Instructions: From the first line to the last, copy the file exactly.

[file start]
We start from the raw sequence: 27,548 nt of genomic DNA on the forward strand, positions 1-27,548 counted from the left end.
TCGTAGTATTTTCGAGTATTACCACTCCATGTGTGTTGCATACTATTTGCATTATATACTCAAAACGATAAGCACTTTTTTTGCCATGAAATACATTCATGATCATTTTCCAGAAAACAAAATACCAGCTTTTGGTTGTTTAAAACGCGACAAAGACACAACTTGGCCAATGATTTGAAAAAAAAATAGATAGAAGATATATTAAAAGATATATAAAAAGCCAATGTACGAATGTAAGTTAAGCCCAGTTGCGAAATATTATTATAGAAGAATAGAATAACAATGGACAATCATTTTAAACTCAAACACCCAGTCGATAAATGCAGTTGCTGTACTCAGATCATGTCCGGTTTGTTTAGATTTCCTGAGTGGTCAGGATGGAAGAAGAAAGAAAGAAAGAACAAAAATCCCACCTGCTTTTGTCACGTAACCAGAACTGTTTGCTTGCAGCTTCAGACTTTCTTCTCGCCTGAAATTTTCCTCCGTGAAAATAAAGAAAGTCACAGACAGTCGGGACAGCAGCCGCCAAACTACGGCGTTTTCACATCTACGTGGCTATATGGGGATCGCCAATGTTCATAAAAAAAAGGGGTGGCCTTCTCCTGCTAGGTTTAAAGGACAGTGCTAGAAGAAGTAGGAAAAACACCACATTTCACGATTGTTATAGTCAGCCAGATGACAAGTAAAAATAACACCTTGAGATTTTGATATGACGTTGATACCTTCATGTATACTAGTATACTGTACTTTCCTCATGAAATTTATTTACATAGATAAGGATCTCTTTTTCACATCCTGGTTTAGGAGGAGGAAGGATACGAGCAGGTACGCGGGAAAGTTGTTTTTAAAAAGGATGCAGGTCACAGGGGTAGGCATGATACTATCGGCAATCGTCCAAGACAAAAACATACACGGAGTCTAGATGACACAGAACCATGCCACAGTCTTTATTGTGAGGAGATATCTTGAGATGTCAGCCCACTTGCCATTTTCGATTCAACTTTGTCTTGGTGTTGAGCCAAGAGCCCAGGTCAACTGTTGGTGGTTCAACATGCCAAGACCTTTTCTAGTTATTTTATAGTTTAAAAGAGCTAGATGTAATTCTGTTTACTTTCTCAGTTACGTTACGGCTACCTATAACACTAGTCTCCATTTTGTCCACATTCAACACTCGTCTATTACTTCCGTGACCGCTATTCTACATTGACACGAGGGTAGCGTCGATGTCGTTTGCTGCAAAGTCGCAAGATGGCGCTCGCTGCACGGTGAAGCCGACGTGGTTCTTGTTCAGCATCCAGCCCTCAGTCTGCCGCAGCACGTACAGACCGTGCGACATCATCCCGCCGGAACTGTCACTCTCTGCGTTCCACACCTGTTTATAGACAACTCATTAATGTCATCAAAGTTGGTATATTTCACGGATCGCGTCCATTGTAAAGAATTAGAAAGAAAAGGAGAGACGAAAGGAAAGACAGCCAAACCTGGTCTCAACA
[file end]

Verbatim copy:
We start from the raw sequence: 27,548 nt of genomic DNA on the forward strand, positions 1-27,548 counted from the left end.
TCGTAGTATTTTCGAGTATTACCACTCCATGTGTGTTGCATACTATTTGCATTATATACTCAAAACGATAAGCACTTTTTTTGCCATGAAATACATTCATGATCATTTTCCAGAAAACAAAATACCAGCTTTTGGTTGTTTAAAACGCGACAAAGACACAACTTGGCCAATGATTTGAAAAAAAAATAGATAGAAGATATATTAAAAGATATATAAAAAGCCAATGTACGAATGTAAGTTAAGCCCAGTTGCGAAATATTATTATAGAAGAATAGAATAACAATGGACAATCATTTTAAACTCAAACACCCAGTCGATAAATGCAGTTGCTGTACTCAGATCATGTCCGGTTTGTTTAGATTTCCTGAGTGGTCAGGATGGAAGAAGAAAGAAAGAAAGAACAAAAATCCCACCTGCTTTTGTCACGTAACCAGAACTGTTTGCTTGCAGCTTCAGACTTTCTTCTCGCCTGAAATTTTCCTCCGTGAAAATAAAGAAAGTCACAGACAGTCGGGACAGCAGCCGCCAAACTACGGCGTTTTCACATCTACGTGGCTATATGGGGATCGCCAATGTTCATAAAAAAAAGGGGTGGCCTTCTCCTGCTAGGTTTAAAGGACAGTGCTAGAAGAAGTAGGAAAAACACCACATTTCACGATTGTTATAGTCAGCCAGATGACAAGTAAAAATAACACCTTGAGATTTTGATATGACGTTGATACCTTCATGTATACTAGTATACTGTACTTTCCTCATGAAATTTATTTACATAGATAAGGATCTCTTTTTCACATCCTGGTTTAGGAGGAGGAAGGATACGAGCAGGTACGCGGGAAAGTTGTTTTTAAAAAGGATGCAGGTCACAGGGGTAGGCATGATACTATCGGCAATCGTCCAAGACAAAAACATACACGGAGTCTAGATGACACAGAACCATGCCACAGTCTTTATTGTGAGGAGATATCTTGAGATGTCAGCCCACTTGCCATTTTCGATTCAACTTTGTCTTGGTGTTGAGCCAAGAGCCCAGGTCAACTGTTGGTGGTTCAACATGCCAAGACCTTTTCTAGTTATTTTATAGTTTAAAAGAGCTAGATGTAATTCTGTTTACTTTCTCAGTTACGTTACGGCTACCTATAACACTAGTCTCCATTTTGTCCACATTCAACACTCGTCTATTACTTCCGTGACCGCTATTCTACATTGACACGAGGGTAGCGTCGATGTCGTTTGCTGCAAAGTCGCAAGATGGCGCTCGCTGCACGGTGAAGCCGACGTGGTTCTTGTTCAGCATCCAGCCCTCAGTCTGCCGCAGCACGTACAGACCGTGCGACATCATCCCGCCGGAACTGTCACTCTCTGCGTTCCACACCTGTTTATAGACAACTCATTAATGTCATCAAAGTTGGTATATTTCACGGATCGCGTCCATTGTAAAGAATTAGAAAGAAAAGGAGAGACGAAAGGAAAGACAGCCAAACCTGGTCTCAACA